JOURNAL ARTICLE

[Attitudes towards transplantation and organ donation in high school graduates of math gymnasium in Osijek]

Zibar Lada, Popović Zvonimir, Raguz Lucić Nikola, Orlić Karbić Vlasta
Acta Medica Croatica: C̆asopis Hravatske Akademije Medicinskih Znanosti 2011, 65: 63-6
23120819

OBJECTIVE: Testing attitudes and opinions ofgraduate students in Osijek towards organ donation and transplantation. Examinees and methods: The research included 99 students of math gymnasium in Osijek (54 males and 45 females, mean age 18 years). They fulfilled an anonymous questionnaire, consisted of 24 questions about transplantation, willingness to donate organs, consciousness of importance of donating organs and attitudes of religion towards organ donation. Statistical analysis was made by SPSS 16.0 computer program using Chi-square test.

RESULTS: Most of the gymnasium students (80.8%) have already heard about organ donation, 76.8% of them have received information by television. 59.4% students know how a transplantation is being performed, but the majority (64.6%) of them don't know whom to address to receive additional information about organ donation. 27.3% students have discussed transplantation inside their families and 17.2% examinees know someone who signed the donor card. 55.6% examinees are convinced that transplantation procedure is safe and efficient. 41.4% thinks that family should give permission for explantation of a deceased patient's organs, while 33.3% consider it not necessary. Regarding the question whether examinees think that organ transplantation was a mutilation, 91.9% of them answered "no". Although 55.6% students believe that doctors would put the same effort in saving patients, independent whether they possessed donor card or not, there were 60.6% that thought it was possible to obtain organ in Croatia by illegal ways. Nevertheless, 79.8% students would receive organ from a deceased person, 64.6% would donate organs after their death. Observing ethical and religious attitudes, 92.9% are sure that organ donation is a humane gesture. 82.8% examinees were believers and 60.6% of them didn't know attitudes of their religion towards organ donation. Women have significantly more willingness to donate their organ to family member during their lives (97.8%), while 81.5% males would do the same, p=0.035. Lower percentage of atheists were found among women (6.7%) than in men (25.9%), p=0.011. 53.7% males consider their religion to be against organ donation, while only 17.8% females, p=0.046.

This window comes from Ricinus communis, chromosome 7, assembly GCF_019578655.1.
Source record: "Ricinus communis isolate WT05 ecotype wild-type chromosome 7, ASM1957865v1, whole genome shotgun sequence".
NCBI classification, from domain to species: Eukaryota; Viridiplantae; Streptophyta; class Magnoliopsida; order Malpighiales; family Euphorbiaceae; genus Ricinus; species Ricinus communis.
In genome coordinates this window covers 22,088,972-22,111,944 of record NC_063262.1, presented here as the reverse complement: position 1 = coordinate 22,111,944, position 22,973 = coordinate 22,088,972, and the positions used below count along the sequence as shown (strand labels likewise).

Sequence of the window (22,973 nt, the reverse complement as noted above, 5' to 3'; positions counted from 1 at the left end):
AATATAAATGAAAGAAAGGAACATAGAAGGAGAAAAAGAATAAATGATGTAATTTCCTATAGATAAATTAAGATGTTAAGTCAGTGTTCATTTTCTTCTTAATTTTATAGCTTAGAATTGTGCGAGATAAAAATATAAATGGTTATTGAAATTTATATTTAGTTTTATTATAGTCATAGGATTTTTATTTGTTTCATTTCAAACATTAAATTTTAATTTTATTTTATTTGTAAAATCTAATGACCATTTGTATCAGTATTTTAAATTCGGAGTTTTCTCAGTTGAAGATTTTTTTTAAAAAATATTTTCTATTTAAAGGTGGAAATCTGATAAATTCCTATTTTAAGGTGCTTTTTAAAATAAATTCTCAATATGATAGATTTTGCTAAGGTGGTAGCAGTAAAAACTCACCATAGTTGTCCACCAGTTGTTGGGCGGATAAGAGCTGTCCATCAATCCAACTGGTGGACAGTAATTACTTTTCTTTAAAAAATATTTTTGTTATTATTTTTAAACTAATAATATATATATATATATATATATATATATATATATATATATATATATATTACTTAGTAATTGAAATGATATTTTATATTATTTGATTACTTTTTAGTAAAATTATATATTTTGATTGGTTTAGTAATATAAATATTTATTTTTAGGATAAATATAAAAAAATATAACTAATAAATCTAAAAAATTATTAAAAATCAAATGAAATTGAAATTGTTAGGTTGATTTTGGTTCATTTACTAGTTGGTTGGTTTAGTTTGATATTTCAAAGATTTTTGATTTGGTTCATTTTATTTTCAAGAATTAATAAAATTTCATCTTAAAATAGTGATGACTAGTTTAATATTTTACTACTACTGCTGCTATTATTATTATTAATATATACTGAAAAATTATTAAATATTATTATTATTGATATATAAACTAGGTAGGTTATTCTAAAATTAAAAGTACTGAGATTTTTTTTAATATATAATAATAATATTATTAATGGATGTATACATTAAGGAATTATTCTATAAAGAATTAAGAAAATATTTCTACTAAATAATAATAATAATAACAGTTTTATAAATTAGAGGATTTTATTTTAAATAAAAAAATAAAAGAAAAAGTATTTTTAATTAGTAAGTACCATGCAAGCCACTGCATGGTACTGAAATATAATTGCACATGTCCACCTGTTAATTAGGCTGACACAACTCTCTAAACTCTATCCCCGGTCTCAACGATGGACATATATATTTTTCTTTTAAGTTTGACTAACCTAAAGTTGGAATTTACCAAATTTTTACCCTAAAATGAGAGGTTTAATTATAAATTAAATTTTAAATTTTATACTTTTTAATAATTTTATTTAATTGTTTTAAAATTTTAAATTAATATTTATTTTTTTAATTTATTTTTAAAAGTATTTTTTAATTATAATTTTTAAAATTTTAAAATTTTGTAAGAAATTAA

CONCLUSION: High school graduates have mostly heard about organ transplantation (many of them by television) and the majority has positive attitude and are willing to donate theirs and to receive organs from another person. Such willingness and tendency towards organ donation should be taken with reserve, because it was relatively young population, without life experience in similar situations. Within their population, believers are predominating, and they often don't know whether their religion is pro organ donation or against it. Smaller proportion, but still the majority of the examinees, considers the transplantation to be a safe procedure. Women and men show differences regarding information, attitudes and willingness to make a sacrifice. Women are more willing to donate organs to a family member. Still, there is not enough discussion about transplantation inside each family. Rate of ignorance and lack of information about transplantation and organ donation, indicates a need for better representation of this topic in media, schools, religious institutions and inside family.

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